Review of Persuasion (2022) | Film
Based on Jane Austen’s 1817 novel, Anne Elliot (Johnson) still struggles to come to terms with the end of her relationship with Frederick Wentworth (Jarvis). Now faced with her return, Anne must navigate the advances of her handsome cousin (Golding) or hold her ground for her old flame.
One of the many fabrications of the Netflix version Persuasion is a scene in which our heroine, Anne Elliot (Dakota Johnson), describes a dream. In it, Anne finds herself caught in the arms of an octopus before realizing that the tentacles belong to her — that she’s “sucking my own face.” One wonders if such a phrase would ever have crossed the lips of Austen, who occupies a prominent place in the pantheon of great English writers.
The description of Anne’s hentai fantasy, as well as the discussions of “exes” and “tens,” border on sacrilege. It’s an insult to credit this movie as an adaptation of Austen Persuasion, because beyond the names of characters and places, the screenplay, by Ron Bass and Alice Victoria Winslow, bears only the most superficial resemblance to this work. What Netflix has created is a version of Austen for the Bridgerton viewer, a candid reality show dressed in Regency clothing.
At the heart of this bastardy is Dakota Johnson, who casts Anne as a modern, melancholic bitch to the Flea bag (note the constant glances at the camera). His Anne drinks red wine from the bottle, somehow listens to Beethoven in her bedroom, and uses the millennial-modern vernacular in a squeaky-quick way.
It’s a shame that such esteemed actors have to work with this Mills & Boon version of Austen’s work.
Son Wentworth finds the epitome of charisma hard to find in Cosmo Jarvis. It pales next to the effervescent charms of Henry Golding as Anne’s second cousin and suitor, whose presence is as refreshing as the sea breeze blowing off the coast of Lyme Regis. He appears to be the only person on set to actually read a word from Austen.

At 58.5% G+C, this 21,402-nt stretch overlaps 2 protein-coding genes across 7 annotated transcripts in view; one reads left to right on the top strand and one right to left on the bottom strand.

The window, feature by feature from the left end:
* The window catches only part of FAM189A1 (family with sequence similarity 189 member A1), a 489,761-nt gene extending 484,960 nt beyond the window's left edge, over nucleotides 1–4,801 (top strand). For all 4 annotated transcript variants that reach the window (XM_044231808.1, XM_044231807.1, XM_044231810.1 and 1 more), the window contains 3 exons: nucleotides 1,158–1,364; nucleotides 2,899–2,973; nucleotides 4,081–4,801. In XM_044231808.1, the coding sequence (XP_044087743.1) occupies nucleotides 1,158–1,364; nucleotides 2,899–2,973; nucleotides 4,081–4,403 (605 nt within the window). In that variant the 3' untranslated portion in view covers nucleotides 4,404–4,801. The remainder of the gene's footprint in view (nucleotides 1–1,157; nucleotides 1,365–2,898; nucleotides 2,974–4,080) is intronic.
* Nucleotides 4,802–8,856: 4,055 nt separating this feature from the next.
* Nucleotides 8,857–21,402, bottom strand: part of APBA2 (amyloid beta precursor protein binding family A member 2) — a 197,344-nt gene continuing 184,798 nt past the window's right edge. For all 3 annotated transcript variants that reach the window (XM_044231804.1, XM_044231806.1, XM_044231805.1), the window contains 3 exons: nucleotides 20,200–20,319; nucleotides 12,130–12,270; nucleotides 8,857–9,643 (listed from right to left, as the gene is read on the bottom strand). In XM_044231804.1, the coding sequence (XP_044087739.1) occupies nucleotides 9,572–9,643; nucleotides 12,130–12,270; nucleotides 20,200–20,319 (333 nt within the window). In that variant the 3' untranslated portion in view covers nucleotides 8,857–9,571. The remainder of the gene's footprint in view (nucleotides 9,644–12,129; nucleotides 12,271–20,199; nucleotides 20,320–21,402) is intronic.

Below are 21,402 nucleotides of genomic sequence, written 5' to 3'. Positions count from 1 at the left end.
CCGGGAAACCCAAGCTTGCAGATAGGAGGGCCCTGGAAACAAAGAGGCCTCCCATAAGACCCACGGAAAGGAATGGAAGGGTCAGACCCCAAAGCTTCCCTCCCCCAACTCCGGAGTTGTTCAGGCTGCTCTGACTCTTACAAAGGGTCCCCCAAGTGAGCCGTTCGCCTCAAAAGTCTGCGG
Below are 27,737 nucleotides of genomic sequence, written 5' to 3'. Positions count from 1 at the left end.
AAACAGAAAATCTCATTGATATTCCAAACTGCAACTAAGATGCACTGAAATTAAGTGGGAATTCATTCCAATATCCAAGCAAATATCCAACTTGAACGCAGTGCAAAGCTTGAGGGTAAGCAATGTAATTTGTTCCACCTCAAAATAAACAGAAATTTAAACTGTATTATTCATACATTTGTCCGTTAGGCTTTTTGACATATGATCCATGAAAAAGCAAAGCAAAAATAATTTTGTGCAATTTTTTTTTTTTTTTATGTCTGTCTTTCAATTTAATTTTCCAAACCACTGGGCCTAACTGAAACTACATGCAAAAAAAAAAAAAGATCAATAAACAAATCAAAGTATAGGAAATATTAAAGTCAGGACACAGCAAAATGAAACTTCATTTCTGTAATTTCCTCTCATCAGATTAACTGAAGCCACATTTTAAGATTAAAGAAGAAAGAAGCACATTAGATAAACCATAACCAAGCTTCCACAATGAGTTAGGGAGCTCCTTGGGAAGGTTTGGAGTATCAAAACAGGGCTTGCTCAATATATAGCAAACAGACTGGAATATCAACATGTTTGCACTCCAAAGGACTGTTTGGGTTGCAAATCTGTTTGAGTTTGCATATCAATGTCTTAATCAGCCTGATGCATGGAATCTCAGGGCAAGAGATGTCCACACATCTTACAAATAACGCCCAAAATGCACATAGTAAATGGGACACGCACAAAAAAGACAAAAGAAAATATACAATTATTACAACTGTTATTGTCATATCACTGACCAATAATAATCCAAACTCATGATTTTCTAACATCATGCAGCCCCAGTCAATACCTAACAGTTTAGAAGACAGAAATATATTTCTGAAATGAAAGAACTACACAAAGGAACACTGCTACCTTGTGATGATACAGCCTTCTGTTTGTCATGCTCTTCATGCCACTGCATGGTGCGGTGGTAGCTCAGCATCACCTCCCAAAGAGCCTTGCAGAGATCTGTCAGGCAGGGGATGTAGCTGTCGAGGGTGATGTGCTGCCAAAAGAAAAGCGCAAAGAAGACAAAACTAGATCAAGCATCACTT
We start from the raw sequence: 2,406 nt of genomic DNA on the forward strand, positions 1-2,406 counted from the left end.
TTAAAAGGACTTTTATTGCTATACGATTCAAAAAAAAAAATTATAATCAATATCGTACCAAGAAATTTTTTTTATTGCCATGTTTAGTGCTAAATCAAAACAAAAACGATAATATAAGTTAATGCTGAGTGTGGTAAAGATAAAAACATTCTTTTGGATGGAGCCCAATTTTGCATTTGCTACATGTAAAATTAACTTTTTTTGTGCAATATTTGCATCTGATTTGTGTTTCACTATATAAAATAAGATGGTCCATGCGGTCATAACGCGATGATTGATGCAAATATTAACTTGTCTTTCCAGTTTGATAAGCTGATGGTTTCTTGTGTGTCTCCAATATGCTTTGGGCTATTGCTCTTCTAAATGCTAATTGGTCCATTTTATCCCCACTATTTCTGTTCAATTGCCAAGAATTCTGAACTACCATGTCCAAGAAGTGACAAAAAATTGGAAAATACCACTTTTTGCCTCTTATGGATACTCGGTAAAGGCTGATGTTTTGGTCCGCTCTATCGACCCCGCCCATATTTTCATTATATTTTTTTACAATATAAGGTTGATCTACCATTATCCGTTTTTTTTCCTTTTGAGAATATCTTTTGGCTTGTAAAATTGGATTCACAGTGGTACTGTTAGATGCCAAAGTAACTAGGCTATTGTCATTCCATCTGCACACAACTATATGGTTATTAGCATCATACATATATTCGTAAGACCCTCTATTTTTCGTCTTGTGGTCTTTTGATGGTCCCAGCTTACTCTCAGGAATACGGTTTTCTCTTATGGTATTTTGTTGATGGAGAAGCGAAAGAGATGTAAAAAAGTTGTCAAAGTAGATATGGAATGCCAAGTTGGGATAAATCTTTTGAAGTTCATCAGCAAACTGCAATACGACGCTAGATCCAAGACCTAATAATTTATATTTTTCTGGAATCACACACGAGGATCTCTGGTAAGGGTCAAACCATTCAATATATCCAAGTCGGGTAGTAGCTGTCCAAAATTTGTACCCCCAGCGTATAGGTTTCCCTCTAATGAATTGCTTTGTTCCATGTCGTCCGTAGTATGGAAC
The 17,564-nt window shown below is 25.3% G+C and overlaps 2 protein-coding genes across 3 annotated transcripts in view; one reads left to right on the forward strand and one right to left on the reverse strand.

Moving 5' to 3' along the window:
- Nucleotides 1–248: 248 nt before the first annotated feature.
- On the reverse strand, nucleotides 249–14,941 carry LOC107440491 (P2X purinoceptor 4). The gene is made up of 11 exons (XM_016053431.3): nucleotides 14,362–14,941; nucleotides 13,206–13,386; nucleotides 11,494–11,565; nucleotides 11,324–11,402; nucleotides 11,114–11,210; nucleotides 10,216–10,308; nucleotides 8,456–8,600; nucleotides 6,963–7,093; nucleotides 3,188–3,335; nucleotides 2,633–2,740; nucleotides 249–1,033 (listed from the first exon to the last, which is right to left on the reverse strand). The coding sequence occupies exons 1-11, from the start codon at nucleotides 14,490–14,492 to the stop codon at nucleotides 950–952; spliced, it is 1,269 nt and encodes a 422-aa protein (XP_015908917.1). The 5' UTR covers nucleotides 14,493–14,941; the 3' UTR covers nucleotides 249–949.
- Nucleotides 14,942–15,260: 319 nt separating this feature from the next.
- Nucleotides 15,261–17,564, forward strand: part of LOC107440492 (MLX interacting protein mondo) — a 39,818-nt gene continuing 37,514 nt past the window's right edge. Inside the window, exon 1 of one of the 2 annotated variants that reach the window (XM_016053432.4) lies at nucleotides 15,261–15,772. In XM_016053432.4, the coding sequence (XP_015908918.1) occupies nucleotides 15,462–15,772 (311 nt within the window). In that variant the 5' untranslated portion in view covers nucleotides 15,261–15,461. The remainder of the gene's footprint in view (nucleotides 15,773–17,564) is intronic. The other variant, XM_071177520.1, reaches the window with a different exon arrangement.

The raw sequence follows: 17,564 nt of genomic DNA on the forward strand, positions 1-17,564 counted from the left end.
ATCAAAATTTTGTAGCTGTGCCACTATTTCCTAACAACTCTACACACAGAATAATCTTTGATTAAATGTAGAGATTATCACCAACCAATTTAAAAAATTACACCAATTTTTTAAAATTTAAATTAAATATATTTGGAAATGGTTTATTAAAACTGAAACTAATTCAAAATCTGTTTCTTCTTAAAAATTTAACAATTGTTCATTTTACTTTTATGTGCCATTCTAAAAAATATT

Director Carrie Cracknell, making her film debut after a long theatrical career, seems content enough to have her cast standing or sitting. Although there are some pleasant shots of British beaches, it’s a shame that the final stages of Persuasion neglect to show more of Bath’s architecture. Not using Austen’s former hometown properly seems lazy, another misunderstanding of the material.
Cracknell said she wanted a more diverse cast than previous adaptations, and it’s good to see her bring a theatrical, colorblind cast to a period drama. Yet unlike Armando Iannucci The personal story of David Copperfieldfor example, which puts Dev Patel in the lead, non-white actors are uncomfortably relegated to the fringes of the set.
Among the supporting cast, Richard E. Grant appears to have mistaken Austen for Oscar Wilde in his pantomime portrayal of Anne’s father, while Nikki Amuka-Bird gets a much-reduced version of Lady Russell, who tours Europe as a cougar. . It’s a shame that such esteemed actors have to work with this Mills & Boon version of Austen’s work.
While the cast sets a long-awaited cinematic precedent, this version of Persuasion is anything but a ten – in Bath or elsewhere.